MorningWord 6/6/14: I For One Welcome Our New ECB Overlords

by Dan June 6, 2014 9:02 am • Commentary

It’s not lost on most Americans that June 6th, 1944 was a day that changed the course of history. Today on the 70th anniversary of D-Day, C.C. and I, sons of U.S. Army veterans (C.C. also a brother of an Air Force vet) are humbled to remember the sacrifices of the men and woman who have served in the Armed Forces and have the utmost respect for those who remain in harm’s way today in all parts of the globe.


On June 6, 1944, more than 160,000 Allied troops landed along a 50-mile stretch of heavily-fortified French coastline, to fight Nazi Germany on the beaches of Normandy, France. Gen. Dwight D. Eisenhower called the operation a crusade in which, “we will accept nothing less than full victory.” More than 5,000 Ships and 13,000 aircraft supported the D-Day invasion, and by day’s end, the Allies gained a foot-hold in Continental Europe. The cost in lives on D-Day was high. More than 9,000 Allied Soldiers were killed or wounded, but their sacrifice allowed more than 100,000 Soldiers to begin the slow, hard slog across Europe, to defeat Adolph Hitler’s crack troops.

I have been to Normandy.  It is a truly amazing place, not just to envisage the mortal challenges faced by those who landed that morning, but to also see the thousands of graves that mark many of their final resting places on the bluffs that they courageously liberated thousands of miles away from home.


On a far less important front in the grand scheme of things, let’s turn to the markets.  With May Non Farm Payrolls out (in-linish), and the unemployment rate unchanged at 6 year lows, I can say honestly I had no clue what would have been a good number for U.S. equities at all time highs.  Weak data would have reinforced the Fed’s continued commitment to lower rates for longer (one number should not change much at this point)?  The worst case scenario would be a sort of perfect storm of domestic slowdown and a geopolitical situation to get the Fed off of “the Taper”.  Today’s “strong” jobs number, coupled with May auto-sales and some manufacturing data of late suggest that the Fed’s guarded optimism as it relates to the current recovery is on track.  Corporate earnings have not been growing gangbusters, but the positive macro backdrop (with the ECB’s added nudge yesterday) could support current multiples and possible continued expansion.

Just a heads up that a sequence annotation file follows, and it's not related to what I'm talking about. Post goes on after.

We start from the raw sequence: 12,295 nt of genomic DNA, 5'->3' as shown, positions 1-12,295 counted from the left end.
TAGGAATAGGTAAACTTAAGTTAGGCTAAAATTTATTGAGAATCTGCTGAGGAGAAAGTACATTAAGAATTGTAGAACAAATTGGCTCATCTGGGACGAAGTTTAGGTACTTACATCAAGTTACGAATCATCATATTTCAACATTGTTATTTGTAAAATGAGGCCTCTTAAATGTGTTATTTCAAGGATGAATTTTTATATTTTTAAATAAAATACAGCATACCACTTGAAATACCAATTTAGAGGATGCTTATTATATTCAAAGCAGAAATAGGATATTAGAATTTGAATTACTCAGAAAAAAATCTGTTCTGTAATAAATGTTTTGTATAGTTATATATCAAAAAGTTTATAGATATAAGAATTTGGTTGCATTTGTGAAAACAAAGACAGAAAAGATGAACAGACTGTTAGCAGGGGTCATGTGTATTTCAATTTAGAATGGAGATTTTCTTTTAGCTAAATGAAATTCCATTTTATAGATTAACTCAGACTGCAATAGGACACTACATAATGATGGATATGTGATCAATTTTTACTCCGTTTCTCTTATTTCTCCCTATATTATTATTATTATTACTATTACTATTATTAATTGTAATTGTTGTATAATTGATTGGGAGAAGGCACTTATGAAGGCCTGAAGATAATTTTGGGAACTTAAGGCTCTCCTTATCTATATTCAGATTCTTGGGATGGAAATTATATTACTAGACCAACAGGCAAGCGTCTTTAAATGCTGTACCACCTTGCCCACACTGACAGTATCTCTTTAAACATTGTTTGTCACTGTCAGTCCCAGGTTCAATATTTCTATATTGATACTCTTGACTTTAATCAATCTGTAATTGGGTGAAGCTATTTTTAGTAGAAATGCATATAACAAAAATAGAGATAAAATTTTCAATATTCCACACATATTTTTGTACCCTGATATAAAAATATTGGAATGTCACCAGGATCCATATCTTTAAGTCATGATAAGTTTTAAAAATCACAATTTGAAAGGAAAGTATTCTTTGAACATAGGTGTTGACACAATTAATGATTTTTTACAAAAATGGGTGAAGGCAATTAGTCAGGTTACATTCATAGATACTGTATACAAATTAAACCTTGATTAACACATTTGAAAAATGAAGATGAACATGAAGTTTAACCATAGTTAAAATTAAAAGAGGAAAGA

At this point, the pain trade seems higher (for the very near term) with the SPX leading the way, Apple doing the heavy lifting in getting Nasdaq back to prior highs, which just leaves the much maligned small cap index, the Russell 2000.  During the rolling sell off of high valuation stocks for the better part of the first four months of the year, the IWM (Russell 2000 etf) was the poster-child for risk off in equities as investors preferred the safety of lower valuation, stable growth and strong balance sheets of companies set to benefit from the re-emergence of global growth.

I do think it is important to note that the IWM is slightly above the midpoint of its March 4th to May 15th peak to trough drawdown of roughly 11%, and looking poised to revisit the prior highs:

IWM 6 month chart from Bloomberg
IWM 6 month chart from Bloomberg

Regular readers know that we remain skeptical as to the health of the recovery, but are resigned to the fact that trying to short a dull summer market with record low volatility could be hazardous to your portfolio’s health.  We remain steadfast in the belief that the lesson so far of 2014 is that rising tides will NOT lift all boats as they did in 2013, On the flip side, if small caps were to recapture the prior highs, economic data continues to come in incrementally better, ECB remains focused on causing some inflation and there are no geopolitical events to cause concern, then the SPX could be up 10% for the year at some point this summer.

Just because it could go up another 3, 5, or whatever % doesn’t mean it is a great spot to commit new capital to equities.  It is my view that the risk/reward of capturing the next 3-5% to the upside does not outweigh the potential for a quick 10% decline (which we have now not had for the longest stretch since 1996).  It’s coming, but from where? 1950, 1975, 2000??  I have no clue.  I will continue to short stories that don’t make a lot of sense for a whole host of reasons (CRM, WYNN), and look for opportunities to play from the long side in large cap laggards to re-test prior 52 week highs where I see slightly limited downside (relative to crowded trades) in a 10% broad market correction (CSCO, F, GE, VZ).